So let’s start on the east coast. Washington DC is the center of our American political system. The city is home to a wide range of professionals who take “networking” to the next level. That means for just about every day in the week, there is some sort of meet & greet, dinner, brunch, etc. for all the well-to-do socialites of our nation’s capital. That veil of professionalism provides a stark contrast to the poverty and crime you can see as you leave the city proper. Seriously, sometimes the transition is a little off-putting when driving: one second, you will see beautiful art deco buildings with classical influence and a block later, projects, gun shops and liquor stores. However, it is also a cultural hub that boasts award winning museums, monuments and buildings of yesteryear. Food? It is great, until you want some Asian cuisine which is limited to some prohibitively expensive fine dining experiences to bastardized ethnic food chains like Panda Express.
The first thing I noticed the first time I went to New York as a young adult, I was awed by the skyline. I saw it on approach and it was gorgeous. The second thing I noticed was the traffic. The traffic was the worst I have ever encountered in the world. To give you an idea, I flew into LaGuardia, an airport situated on the eastern end of the state, and took a car into Manhattan where I usually stay. The distance between the airport and the hotel is about 10 miles. On my first trip, this 10 mile commute took two (2) hours. I really wish I was exaggerating. While public transportation is available with a plethora of stops, making this the most efficient option, this is not a viable alternative to taxis and rented cars since traveling white collar professionals who are often required to carry equipment such as computers and sensitive documents to and from the client. Not to mention, this is probably the rudest city in America. Positives? Well, if you can get over the perpetual fragrance of urine that dances along your nostrils when walking the mean streets (especially in the summer, forget about it), you will find some awesome dining including well-represented international cuisine.
Chicago is what New York wishes it could be. It is a sprawling urban area also situated close to a large body of water, with amazing vistas and some damn clean streets. Seriously, I don’t know why more people don’t leave the grimy clutches of New York. The food is great and if I had to put my finger on one difference between the people in the Windy City vs people in the Big Apple, it would be that it is much kinder than the city that doesn’t sleep. No people yelling obscenities, no one honking their horn 10 times in a row. On my first trip there, I was shocked at the number of people that waved their thank you’s while driving, held doors open, and offered “bless you’s” after someone sneezed. If there was anything bad to say, it’s that it gets damn cold. Like freezing cold. And trust me when I say, they don’t call it the Windy City for nothing. Of course, being that close to a lake also means humidity in the summer. A lot of humidity.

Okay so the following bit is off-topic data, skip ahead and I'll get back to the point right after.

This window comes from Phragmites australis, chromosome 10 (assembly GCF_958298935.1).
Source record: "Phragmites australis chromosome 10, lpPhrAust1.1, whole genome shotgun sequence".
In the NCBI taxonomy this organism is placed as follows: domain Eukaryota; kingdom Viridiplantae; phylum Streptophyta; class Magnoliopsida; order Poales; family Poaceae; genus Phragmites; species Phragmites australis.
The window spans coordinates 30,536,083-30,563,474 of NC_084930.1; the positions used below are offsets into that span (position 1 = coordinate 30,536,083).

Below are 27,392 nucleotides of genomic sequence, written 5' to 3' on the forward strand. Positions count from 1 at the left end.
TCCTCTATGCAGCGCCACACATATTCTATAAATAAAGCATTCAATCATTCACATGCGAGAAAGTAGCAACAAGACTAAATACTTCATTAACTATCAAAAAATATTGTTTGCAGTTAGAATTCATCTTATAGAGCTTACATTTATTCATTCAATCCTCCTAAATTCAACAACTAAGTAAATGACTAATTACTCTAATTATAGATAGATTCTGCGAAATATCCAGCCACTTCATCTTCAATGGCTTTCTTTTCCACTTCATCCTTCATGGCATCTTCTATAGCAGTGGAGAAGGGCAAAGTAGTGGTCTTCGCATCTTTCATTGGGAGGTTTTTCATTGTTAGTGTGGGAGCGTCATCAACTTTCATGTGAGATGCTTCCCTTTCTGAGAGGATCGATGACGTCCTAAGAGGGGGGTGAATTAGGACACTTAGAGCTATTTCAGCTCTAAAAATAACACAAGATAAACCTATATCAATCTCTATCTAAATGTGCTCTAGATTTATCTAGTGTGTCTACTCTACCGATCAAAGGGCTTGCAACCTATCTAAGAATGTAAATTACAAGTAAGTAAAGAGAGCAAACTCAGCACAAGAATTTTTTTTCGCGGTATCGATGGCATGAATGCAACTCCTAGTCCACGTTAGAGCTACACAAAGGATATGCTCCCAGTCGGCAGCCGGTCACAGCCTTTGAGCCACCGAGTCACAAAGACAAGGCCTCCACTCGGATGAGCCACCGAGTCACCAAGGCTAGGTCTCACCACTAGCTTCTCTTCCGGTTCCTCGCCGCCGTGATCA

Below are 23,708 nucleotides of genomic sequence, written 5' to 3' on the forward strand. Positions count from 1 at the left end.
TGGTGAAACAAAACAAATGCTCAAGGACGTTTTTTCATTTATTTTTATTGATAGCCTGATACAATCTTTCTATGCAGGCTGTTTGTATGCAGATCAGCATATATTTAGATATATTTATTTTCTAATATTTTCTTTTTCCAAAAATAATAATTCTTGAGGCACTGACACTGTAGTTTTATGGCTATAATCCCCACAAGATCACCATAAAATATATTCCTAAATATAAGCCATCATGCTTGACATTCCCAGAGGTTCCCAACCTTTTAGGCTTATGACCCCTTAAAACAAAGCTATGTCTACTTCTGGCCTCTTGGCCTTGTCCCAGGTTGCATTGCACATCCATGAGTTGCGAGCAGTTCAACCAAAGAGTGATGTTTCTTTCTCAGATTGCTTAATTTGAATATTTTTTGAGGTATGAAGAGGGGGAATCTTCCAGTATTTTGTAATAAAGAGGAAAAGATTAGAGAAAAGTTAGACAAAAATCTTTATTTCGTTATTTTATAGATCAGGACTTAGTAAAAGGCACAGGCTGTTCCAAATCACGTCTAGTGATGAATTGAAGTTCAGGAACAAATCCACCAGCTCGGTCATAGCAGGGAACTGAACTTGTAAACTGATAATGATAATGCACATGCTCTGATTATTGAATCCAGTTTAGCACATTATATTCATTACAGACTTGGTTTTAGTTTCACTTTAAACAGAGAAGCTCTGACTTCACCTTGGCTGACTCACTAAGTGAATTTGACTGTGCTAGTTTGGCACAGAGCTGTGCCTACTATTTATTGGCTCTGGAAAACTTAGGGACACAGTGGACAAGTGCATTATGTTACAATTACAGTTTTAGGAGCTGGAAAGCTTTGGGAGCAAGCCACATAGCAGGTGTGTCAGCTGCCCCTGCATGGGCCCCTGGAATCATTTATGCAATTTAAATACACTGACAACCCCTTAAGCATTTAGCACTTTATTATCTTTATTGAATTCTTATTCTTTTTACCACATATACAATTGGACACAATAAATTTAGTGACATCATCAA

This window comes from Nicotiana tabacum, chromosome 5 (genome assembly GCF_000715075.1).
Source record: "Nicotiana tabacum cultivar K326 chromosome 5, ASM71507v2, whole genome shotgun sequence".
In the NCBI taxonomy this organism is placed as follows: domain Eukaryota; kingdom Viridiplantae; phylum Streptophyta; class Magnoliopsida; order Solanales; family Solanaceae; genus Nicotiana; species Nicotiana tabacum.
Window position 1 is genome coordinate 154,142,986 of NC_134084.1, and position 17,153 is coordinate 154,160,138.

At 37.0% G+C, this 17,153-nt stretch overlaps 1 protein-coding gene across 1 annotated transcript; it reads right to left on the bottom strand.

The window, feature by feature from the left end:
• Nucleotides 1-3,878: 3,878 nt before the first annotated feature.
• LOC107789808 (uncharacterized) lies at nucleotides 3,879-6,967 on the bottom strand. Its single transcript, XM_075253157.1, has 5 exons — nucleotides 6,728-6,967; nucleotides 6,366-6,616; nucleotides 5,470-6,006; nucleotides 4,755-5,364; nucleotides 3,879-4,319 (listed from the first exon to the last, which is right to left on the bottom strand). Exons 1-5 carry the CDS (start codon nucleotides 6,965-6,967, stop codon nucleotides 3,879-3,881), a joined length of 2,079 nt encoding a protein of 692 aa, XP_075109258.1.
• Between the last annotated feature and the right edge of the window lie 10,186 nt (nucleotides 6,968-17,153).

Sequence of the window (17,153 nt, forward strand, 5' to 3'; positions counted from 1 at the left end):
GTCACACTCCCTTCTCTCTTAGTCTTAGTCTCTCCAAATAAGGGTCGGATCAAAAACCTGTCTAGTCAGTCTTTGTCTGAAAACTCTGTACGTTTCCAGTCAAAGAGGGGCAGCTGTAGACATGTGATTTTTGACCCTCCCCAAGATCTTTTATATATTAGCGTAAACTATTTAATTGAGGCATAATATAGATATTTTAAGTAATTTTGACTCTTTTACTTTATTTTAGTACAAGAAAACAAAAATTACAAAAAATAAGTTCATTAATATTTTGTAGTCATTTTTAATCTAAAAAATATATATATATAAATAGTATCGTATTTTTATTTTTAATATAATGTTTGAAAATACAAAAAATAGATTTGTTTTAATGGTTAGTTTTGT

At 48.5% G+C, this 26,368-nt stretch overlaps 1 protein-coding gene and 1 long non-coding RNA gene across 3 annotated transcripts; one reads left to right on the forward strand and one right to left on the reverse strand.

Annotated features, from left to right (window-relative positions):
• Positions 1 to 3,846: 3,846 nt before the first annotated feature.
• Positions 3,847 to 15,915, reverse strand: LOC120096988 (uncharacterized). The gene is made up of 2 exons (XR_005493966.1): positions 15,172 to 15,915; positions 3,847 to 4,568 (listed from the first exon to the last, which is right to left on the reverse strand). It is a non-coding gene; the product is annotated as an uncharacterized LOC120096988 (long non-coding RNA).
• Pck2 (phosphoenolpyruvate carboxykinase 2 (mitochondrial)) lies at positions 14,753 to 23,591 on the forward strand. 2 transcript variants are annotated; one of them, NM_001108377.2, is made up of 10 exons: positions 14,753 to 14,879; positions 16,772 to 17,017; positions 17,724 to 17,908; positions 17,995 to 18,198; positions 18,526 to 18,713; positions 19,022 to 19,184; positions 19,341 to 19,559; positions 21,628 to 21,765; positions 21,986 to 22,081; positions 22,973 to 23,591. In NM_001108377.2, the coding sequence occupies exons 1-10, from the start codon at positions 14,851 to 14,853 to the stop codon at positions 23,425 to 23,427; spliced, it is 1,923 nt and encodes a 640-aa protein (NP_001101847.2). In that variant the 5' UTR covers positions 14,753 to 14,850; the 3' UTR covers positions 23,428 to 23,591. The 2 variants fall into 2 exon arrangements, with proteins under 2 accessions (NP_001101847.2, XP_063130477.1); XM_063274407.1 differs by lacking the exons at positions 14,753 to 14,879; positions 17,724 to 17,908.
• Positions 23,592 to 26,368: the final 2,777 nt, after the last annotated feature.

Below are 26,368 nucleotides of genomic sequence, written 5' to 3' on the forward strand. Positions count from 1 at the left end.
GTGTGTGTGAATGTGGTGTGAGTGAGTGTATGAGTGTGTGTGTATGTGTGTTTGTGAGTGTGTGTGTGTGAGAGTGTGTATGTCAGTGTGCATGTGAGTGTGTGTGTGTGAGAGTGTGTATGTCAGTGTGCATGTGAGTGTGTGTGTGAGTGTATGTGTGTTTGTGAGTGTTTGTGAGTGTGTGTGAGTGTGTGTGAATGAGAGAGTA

When I first saw Houston. I fell in love. It was from 10,000 feet and the planning that went into the city was clearly visible. Clean streets, little traffic, the city a conglomeration of perpendicular grid lines and right angles. It was all very Stepford-esque. That was until I stepped out of the airport. As soon as I left the air conditioned confines of the terminal, my glasses immediately fogged up and I felt like I was being smothered. Welcome to Houston the signs read… What they should have read was “This place will choke you out.” Aside from the 1,000,000,000% humidity, the city itself is extremely clean. I can’t speak for the food, I’ve only dined there on 4 occasions and unlike other cities, I haven’t found a go-to restaurant to write home about. I will say that people in Texas in general are pretty polite and considerate… And you really can’t go wrong with that southern drawl.
What’s there to say about San Francisco that hasn’t already been said by a hipster? Not much, I guess. Though if someone asked me to summarize San Francisco in one phrase, it would be “probably not worth it.” Let me explain. First off, SF is a beautiful city. It is, for the most part, clean, it offers pretty good food, has iconic architecture, isn’t half bad in terms of public transportation, and its proximity to the Pacific keeps temperatures cool. The bad? The city’s layout looks like a sad, irredeemable game of cat’s cradle. Streets are impossibly narrow in some areas, parking is inconvenient to put it mildly, and housing is expensive. That also translates into pricey dining and entertainment options. If you can get over being ripped off, this west coast liberal hub does provide a good backdrop for a young, well-to-do professional. God knows you need to stack some racks to live there so at the very least, you’ll know that you’re doing well for yourself, relatively speaking of course.
The first thing most people notice is that the city is sprawling. It is a good 30 minute drive with no traffic from downtown to Los Angeles International Airport (LAX), a 20 mile journey. Traffic is bad during rush hour. Bad. Like New York bad. But also like New York, it offers a wide range of ethnic food options albeit a bit more selection if you’re looking for affordability. However, since the great Los Angeles Basin covers a lot of ground, the great options may be just far enough to give make the drive a hassle depending on the time of day. Any other cons? For LA it would be that the class stratification and geographic clumping makes the city diverse yet clearly segmented across its vast expanse. The best thing? It is a truly a motor city in that car culture is pervasive as it is expansive and home to the $1 dollar or tips only valet system. Almost makes up for the fact that the city has a shit public transportation system.